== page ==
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Old 04-03-2010, 08:59 PM   #1
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Default Adding Hella Optilux 2500 with Halo'*

Living in the country and dodging cats, skunks and deer in the road I've been on a search for better lighting. I was not happy with my fog lights, so I switched the 888 bulb, but still had too much of a diffused pattern. So, I installed the DDM Apexcone Raptor HID (35w 6000K) and did not like the light pattern which reflected too much to the sides. So....I decided to switch from fog lights, to driving lights. The driving lights should give me a good light pattern farther down the road and along with my DDM Apexcone Raptor 55w 6000K lights that replaced my 9006 bulb (lo-Beam), I might be able to get more cats now .

Here'* how the lights come. They have a small 12v batter and a test switch so you can light up the halos.



This is a side by side comparison of the stock fog lights assembly and the Hella assembly. Some slight modification will be needed to get the Hella to mount up to the stock fog assembly.




I needed to grind off about 1/8" of material from the Hella lamp housing. I also needed to cut out a section of the stock fog light hangar so that the Hella bulb housing would fit and allow for the up and down adjustment of the lights. I used a carbide bit on a die grinder to remove most of the material and a grinding stone to flatten it all out. The bolt holes on the angle pieces needed to be drilled out to accommodate the stock plastic push pin that keeps the light and bracket as one assembly.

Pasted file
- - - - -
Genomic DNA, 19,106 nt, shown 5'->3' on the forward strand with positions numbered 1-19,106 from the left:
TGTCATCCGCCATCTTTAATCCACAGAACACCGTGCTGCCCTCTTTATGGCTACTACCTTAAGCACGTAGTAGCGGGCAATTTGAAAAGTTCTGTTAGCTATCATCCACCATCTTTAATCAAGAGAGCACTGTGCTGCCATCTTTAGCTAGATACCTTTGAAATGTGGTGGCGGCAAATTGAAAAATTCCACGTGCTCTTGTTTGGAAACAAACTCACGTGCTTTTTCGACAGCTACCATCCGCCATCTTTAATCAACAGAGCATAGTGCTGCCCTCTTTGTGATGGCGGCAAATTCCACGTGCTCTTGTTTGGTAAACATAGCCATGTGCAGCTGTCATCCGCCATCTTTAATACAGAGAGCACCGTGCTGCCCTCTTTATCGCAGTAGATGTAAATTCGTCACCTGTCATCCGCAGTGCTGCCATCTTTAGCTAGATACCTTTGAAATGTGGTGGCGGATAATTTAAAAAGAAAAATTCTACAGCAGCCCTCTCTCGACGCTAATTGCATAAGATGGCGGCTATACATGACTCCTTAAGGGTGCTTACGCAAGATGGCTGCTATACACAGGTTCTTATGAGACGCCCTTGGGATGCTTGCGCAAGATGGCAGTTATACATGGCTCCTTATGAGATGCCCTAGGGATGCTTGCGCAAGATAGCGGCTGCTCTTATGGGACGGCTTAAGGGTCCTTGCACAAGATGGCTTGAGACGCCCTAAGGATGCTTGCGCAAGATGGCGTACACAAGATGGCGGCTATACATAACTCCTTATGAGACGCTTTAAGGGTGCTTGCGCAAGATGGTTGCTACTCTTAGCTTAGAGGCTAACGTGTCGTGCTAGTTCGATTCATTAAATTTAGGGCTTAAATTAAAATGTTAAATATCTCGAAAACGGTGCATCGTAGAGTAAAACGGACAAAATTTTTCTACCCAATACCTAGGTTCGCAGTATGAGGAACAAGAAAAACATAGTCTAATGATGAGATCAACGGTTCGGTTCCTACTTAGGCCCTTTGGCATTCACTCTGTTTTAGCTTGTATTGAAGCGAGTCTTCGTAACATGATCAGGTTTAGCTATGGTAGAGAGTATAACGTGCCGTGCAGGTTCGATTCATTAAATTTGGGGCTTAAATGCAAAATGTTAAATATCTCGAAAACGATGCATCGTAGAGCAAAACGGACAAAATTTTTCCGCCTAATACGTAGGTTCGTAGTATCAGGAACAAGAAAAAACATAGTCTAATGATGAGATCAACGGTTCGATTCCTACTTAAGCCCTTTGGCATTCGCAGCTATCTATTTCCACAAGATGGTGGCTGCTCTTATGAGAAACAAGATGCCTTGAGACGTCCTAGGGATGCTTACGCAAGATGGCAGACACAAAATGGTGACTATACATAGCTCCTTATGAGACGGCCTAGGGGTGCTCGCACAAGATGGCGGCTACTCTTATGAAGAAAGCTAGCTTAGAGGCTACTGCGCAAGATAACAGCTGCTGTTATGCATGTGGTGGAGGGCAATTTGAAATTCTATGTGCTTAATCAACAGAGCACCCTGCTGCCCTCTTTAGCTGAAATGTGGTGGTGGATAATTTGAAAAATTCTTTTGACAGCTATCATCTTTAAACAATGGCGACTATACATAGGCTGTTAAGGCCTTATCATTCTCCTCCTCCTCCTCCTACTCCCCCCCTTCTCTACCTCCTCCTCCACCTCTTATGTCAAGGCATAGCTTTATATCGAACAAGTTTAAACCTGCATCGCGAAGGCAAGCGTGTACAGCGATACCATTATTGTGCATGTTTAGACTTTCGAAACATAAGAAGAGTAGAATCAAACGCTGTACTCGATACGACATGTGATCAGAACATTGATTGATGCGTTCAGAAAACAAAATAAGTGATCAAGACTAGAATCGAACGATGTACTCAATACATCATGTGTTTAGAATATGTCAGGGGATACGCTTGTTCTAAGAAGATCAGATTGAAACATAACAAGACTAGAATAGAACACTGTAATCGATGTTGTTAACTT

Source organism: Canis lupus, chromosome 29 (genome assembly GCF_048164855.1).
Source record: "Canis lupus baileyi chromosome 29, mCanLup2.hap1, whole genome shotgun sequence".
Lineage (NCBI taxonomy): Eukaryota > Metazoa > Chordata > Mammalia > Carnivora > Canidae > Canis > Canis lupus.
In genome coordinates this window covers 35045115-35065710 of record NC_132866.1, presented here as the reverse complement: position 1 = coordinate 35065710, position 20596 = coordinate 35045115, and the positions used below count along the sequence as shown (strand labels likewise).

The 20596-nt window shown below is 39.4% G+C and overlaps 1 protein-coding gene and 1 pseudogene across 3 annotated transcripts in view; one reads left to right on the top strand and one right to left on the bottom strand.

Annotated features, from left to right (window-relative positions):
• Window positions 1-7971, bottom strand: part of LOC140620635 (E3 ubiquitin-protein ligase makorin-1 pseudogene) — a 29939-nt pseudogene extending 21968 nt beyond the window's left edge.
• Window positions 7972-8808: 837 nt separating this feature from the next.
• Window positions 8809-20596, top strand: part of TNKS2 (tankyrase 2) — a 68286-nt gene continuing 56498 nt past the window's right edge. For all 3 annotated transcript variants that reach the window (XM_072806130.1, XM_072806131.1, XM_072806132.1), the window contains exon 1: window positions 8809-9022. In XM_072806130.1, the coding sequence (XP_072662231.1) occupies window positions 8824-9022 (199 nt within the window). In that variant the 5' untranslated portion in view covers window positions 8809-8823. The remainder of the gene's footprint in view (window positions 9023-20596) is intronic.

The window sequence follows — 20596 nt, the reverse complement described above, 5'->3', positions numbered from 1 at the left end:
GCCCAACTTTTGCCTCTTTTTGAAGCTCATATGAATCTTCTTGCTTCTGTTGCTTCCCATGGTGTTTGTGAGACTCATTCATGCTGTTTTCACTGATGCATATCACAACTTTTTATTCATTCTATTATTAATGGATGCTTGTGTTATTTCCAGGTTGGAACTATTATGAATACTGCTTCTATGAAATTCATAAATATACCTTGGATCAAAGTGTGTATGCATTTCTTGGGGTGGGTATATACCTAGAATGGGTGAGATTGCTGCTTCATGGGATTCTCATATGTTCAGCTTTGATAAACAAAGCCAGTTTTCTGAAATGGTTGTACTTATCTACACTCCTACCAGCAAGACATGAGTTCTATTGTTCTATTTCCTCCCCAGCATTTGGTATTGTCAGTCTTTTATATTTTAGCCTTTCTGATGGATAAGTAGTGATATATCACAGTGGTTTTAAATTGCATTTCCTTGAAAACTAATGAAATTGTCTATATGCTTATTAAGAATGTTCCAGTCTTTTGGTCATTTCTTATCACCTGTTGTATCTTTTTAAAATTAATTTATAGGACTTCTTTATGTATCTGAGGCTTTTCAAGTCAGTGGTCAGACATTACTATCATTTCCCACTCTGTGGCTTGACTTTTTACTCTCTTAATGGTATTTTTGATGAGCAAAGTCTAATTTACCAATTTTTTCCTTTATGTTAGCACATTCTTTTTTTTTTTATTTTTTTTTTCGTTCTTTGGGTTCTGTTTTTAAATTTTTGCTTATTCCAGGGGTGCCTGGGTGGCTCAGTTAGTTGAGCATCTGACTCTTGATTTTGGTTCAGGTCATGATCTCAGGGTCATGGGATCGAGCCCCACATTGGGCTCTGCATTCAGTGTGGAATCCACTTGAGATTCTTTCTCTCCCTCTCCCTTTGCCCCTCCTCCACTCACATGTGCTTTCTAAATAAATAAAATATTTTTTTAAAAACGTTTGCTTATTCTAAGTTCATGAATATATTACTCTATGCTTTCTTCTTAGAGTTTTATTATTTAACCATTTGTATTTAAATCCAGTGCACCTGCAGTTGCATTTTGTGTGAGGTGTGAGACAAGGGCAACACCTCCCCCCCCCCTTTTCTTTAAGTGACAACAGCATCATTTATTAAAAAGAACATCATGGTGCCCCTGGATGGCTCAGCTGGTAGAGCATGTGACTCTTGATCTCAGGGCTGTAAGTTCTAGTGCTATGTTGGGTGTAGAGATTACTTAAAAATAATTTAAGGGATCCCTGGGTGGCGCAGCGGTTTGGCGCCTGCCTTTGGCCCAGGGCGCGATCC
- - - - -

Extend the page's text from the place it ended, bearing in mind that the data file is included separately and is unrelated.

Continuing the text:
On the bottom of the Hella lamp housing, I needed to make the adjustment grove a bit longer so that the adjustment rod and spring assembly would sit flush on the back of the lamp bracket. I used a die grinder and a 3/8" carbide bit.




Below shows the final modification of the lamp bracket. It was cut out to accommodate the wider lamp socket on the Hella.



All assembled! You can see how the adjustment rod and spring sit parallel with the bulb socket housing. Prior to elongating the adjustment groove, the spring and rod were at about 30 degrees and the adjustment **** on the back of the bracket was not flush.




I happen to have some old stock fog light bulbs lying around. I gut the bulb from the bulb socket. This will be used to adapt the light for plug and play into the fog light harness. I dented the tungsten with some heavy duty side cutters and then had to use a pair of vice grips to hold the tungsten as low as I could and then snap the bulb/wire solder joint off. I tried to de-solder it, but whatever heavy duty solder the factory uses was too tough and I didn't want to melt the socket.



I believe in protecting all electrical wire the best you can. So, you'll see lots of heat shrink tubing in my projects. I verified the (+) and the (-) connections on the the fog light harness and marked the modified socket accordingly. This way I can be consistent with the ground buses our cars rely on. I cut the bullet plug off, stripped the wires and soldered the wires to the modified plug.